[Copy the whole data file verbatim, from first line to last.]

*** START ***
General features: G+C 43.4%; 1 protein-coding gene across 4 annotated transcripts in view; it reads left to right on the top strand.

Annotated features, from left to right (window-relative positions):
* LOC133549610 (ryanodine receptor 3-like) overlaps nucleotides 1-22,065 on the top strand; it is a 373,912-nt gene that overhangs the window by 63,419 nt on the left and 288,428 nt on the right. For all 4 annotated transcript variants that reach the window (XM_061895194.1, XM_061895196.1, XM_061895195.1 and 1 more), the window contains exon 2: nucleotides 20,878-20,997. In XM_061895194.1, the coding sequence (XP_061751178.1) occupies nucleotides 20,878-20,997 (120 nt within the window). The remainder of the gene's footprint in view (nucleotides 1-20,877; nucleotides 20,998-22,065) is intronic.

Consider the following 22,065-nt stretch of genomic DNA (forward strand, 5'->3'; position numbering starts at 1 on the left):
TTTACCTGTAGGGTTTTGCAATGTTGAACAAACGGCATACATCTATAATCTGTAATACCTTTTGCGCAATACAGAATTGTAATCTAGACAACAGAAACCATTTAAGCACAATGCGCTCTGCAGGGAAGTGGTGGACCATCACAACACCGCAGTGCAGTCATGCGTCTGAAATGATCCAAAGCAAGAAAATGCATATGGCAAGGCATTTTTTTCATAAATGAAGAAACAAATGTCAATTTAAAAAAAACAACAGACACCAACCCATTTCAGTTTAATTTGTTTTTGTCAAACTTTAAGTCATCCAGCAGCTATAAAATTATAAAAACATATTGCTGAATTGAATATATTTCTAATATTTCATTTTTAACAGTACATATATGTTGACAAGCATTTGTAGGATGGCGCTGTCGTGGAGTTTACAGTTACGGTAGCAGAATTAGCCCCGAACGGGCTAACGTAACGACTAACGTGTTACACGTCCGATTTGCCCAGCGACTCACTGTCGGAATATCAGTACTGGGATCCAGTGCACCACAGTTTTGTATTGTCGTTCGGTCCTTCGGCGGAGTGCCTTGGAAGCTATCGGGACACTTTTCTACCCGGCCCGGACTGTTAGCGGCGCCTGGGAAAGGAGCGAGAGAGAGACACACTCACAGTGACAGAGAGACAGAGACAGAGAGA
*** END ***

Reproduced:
General features: G+C 43.4%; 1 protein-coding gene across 4 annotated transcripts in view; it reads left to right on the top strand.

Annotated features, from left to right (window-relative positions):
* LOC133549610 (ryanodine receptor 3-like) overlaps nucleotides 1-22,065 on the top strand; it is a 373,912-nt gene that overhangs the window by 63,419 nt on the left and 288,428 nt on the right. For all 4 annotated transcript variants that reach the window (XM_061895194.1, XM_061895196.1, XM_061895195.1 and 1 more), the window contains exon 2: nucleotides 20,878-20,997. In XM_061895194.1, the coding sequence (XP_061751178.1) occupies nucleotides 20,878-20,997 (120 nt within the window). The remainder of the gene's footprint in view (nucleotides 1-20,877; nucleotides 20,998-22,065) is intronic.

Consider the following 22,065-nt stretch of genomic DNA (forward strand, 5'->3'; position numbering starts at 1 on the left):
TTTACCTGTAGGGTTTTGCAATGTTGAACAAACGGCATACATCTATAATCTGTAATACCTTTTGCGCAATACAGAATTGTAATCTAGACAACAGAAACCATTTAAGCACAATGCGCTCTGCAGGGAAGTGGTGGACCATCACAACACCGCAGTGCAGTCATGCGTCTGAAATGATCCAAAGCAAGAAAATGCATATGGCAAGGCATTTTTTTCATAAATGAAGAAACAAATGTCAATTTAAAAAAAACAACAGACACCAACCCATTTCAGTTTAATTTGTTTTTGTCAAACTTTAAGTCATCCAGCAGCTATAAAATTATAAAAACATATTGCTGAATTGAATATATTTCTAATATTTCATTTTTAACAGTACATATATGTTGACAAGCATTTGTAGGATGGCGCTGTCGTGGAGTTTACAGTTACGGTAGCAGAATTAGCCCCGAACGGGCTAACGTAACGACTAACGTGTTACACGTCCGATTTGCCCAGCGACTCACTGTCGGAATATCAGTACTGGGATCCAGTGCACCACAGTTTTGTATTGTCGTTCGGTCCTTCGGCGGAGTGCCTTGGAAGCTATCGGGACACTTTTCTACCCGGCCCGGACTGTTAGCGGCGCCTGGGAAAGGAGCGAGAGAGAGACACACTCACAGTGACAGAGAGACAGAGACAGAGAGA